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After the Storm

Cannes 2016 Review


Independent; 117 minutes

Director: Hirokazu Kore-eda


Written by on May 20, 2016 




Can our children pick and choose the personality traits they inherit, or are they doomed to obtain our lesser qualities? These are the hard questions being meditated on in After the Storm, a sobering, transcendent tale of a divorced man’s efforts to nudge back into his son’s life. Beautifully shot by regular cinematographer Yutaka Yamasaki, it marks a welcome and quite brilliant return to serious fare for writer-editor-director Hirokazu Kore-eda following last year’s Our Little Sister, widely regarded as one of the slightest works of his career thus far.

Recent Kore-eda regular Abe Hiroshi plays Ryota, a prize-winning author struggling to live up to the success of his first novel. He’s a father of one, a gambling addict, and probably a bit of an asshole. We learn the man’s been researching for his follow-up book by moonlighting as a private eye. The job adds an extra layer of sleaze to Kore-eda’s character, but it’s surely the film’s most arbitrary plotline. It does, however, lead the man to spy on his ex-wife, Kyoko (played with great eloquence by Yōko Maki), who has begun seeing another man. This works as a not so classy catalyst for Ryoto, strengthening his resolve and giving him the impetus to rebuild his relationship with his only child. He only sees the boy once a month we learn and, bad news for Ryoto, he’s been doing just fine without him.

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Kore-eda has dedicated the majority of his career to examining this struggle between nature and nurture in middle-class Japanese families (Like Father Like Son, I Wish, Still Walking, Nobody Knows). We first meet Ryoto as he scours through his deceased father’s stuff while his mother is out. He finds a stack of old pawn slips and lottery tickets — an unfortunate hobby that we soon discover has been passed down. After the Storm is concerned with whether or not Ryoto’s son, Shingo (Yoshizawa Taiyo), will also take on this particular hobby, and whatever other traits — good or bad — his father might have.

The oft-referenced spiritual connection between Kore-eda and the late Yasujirô Ozu can be a little redundant at times, but it should not be disregarded. Ozu’s melodramas focused on the collateral effect of when a child flies the coop (Tokyo Story, Late Autumn, Early Spring, etc.), and he went about it with the repetition of a Zen artist — much like Kore-eda does now. His films prove that if you look at something for long enough, new and interesting things can become apparent. After the Storm is both the least-sentimental of the director’s nature-nurture films and the most profound.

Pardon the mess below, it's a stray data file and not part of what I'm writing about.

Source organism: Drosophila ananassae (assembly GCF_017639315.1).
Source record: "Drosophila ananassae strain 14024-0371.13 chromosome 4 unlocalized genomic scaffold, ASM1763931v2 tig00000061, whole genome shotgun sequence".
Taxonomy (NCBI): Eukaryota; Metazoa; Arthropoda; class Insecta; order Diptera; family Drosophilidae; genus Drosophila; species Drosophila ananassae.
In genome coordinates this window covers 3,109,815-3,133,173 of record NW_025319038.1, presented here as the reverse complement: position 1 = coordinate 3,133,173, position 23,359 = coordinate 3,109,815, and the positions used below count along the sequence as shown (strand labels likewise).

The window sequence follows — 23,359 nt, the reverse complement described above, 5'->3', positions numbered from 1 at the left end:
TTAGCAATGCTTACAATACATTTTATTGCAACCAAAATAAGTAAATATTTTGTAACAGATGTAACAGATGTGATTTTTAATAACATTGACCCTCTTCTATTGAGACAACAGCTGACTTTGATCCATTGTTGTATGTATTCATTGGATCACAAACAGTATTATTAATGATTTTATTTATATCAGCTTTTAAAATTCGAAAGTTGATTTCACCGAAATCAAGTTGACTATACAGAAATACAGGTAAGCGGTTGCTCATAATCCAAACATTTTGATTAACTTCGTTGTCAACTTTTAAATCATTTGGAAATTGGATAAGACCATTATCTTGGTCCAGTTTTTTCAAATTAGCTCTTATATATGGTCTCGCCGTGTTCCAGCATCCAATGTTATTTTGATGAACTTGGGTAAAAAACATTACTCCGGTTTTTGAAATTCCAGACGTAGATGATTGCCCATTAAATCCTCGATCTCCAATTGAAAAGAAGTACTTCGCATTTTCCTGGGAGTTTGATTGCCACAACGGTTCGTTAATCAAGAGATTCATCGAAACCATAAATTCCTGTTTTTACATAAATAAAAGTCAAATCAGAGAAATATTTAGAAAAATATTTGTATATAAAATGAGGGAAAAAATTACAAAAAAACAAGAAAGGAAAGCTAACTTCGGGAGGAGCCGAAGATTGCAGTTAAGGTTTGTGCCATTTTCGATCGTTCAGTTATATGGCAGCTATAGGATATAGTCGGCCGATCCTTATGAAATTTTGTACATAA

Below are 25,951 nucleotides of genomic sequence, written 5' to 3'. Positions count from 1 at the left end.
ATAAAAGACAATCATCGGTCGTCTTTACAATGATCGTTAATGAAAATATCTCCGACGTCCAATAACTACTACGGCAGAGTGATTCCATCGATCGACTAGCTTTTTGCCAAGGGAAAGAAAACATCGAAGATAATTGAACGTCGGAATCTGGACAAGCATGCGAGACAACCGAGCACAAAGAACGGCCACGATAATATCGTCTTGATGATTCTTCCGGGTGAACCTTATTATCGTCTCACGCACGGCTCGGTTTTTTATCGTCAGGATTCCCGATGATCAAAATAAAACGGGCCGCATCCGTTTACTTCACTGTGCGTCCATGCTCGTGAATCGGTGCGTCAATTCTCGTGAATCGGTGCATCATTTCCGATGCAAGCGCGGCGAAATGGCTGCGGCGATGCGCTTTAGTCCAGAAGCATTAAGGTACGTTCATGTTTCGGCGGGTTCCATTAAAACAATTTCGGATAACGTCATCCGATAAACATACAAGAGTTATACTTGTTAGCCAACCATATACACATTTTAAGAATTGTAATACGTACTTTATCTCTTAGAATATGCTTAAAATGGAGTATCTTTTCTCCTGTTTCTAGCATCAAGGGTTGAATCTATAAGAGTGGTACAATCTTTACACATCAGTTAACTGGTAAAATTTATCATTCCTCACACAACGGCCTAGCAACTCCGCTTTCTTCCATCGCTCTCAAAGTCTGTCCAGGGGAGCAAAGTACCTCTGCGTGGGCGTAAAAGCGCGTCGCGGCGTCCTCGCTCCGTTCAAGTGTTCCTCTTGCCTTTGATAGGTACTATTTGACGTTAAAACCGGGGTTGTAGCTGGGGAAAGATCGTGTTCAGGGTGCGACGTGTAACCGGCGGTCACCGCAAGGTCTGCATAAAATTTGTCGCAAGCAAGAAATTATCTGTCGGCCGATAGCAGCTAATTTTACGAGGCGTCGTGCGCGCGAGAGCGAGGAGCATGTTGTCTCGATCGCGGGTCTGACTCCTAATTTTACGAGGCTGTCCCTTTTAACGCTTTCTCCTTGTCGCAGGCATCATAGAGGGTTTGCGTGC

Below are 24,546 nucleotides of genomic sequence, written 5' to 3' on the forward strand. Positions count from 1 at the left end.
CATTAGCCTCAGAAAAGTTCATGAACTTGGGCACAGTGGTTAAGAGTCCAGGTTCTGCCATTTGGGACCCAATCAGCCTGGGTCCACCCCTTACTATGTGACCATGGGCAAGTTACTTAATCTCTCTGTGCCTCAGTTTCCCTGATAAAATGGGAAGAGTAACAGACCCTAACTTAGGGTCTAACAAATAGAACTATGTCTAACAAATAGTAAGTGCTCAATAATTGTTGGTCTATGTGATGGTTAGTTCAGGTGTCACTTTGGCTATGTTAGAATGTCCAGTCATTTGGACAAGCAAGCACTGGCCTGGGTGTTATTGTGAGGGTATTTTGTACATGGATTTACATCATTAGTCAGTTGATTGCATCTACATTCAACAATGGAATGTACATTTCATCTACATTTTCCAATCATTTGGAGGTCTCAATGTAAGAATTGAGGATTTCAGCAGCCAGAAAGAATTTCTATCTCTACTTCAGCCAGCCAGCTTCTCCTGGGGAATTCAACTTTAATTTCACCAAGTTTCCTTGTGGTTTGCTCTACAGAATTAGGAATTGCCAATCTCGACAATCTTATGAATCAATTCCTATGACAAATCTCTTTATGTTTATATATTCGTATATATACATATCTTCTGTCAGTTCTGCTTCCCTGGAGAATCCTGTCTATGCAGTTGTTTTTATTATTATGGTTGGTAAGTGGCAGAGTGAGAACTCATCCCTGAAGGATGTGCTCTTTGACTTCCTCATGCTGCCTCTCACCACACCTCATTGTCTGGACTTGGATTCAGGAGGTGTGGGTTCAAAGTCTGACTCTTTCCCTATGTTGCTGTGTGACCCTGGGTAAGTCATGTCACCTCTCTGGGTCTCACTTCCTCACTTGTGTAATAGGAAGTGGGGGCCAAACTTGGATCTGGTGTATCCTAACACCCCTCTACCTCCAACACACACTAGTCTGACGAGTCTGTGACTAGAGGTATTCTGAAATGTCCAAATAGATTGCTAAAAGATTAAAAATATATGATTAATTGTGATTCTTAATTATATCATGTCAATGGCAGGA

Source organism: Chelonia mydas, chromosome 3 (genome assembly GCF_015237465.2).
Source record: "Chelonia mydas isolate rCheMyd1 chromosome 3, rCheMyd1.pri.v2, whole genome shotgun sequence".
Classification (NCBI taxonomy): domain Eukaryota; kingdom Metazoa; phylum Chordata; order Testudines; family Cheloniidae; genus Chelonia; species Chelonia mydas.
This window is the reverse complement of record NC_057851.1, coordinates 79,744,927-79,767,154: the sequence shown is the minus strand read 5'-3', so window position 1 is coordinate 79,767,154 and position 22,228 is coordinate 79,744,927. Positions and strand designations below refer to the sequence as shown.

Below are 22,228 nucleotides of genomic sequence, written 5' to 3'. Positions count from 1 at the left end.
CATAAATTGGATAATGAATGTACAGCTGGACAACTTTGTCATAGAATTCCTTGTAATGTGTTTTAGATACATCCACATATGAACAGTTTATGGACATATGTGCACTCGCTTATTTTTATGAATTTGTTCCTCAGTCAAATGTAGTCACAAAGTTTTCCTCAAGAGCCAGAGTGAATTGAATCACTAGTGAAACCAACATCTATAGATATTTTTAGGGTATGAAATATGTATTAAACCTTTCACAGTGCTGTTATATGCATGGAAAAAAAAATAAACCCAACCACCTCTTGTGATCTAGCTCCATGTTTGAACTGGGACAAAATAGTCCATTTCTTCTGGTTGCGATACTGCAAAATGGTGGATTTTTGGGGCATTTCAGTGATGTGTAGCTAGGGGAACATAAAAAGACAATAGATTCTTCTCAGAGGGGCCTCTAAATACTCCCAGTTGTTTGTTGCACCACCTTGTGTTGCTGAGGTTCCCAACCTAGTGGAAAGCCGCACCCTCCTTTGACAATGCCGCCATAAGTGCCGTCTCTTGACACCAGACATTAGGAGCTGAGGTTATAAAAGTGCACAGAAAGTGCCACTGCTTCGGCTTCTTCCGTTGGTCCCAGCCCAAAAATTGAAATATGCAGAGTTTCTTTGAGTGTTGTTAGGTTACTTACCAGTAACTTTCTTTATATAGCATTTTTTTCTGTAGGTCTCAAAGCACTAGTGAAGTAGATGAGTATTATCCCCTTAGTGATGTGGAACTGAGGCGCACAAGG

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In cahoots with Shingo’s grandmother, Yoshiko (Kiki Kilin), Ryoto orchestrates a dinner together with his son and ex-wife in his old family apartment. But a storm hits and Kyoko and Shingo are stranded, so they spend the night with Ryoto and his mother, opening old wounds and rehashing arguments. We’re asked to pity Ryoto’s conundrum, even as he threatens to impose his flaws on his only child. Lineage and legacy, a very Japanese concern, are on the mind here. “Why can’t men ever love the present,” an exasperated Yoshiko wonders aloud. It’s a moment so devastating you feel the scenery might as well crumble around her.

This is Kore-eda at his very best, facing up to the hardest truths with honesty and a nervous laugh — uncomfortable, invigorating, and ultimately cleansing, like the cinema’s equivalent of a cold shower. And I mean that in the best way possible.

After the Storm premiered at the Cannes Film Festival and on March 17. See our coverage below.

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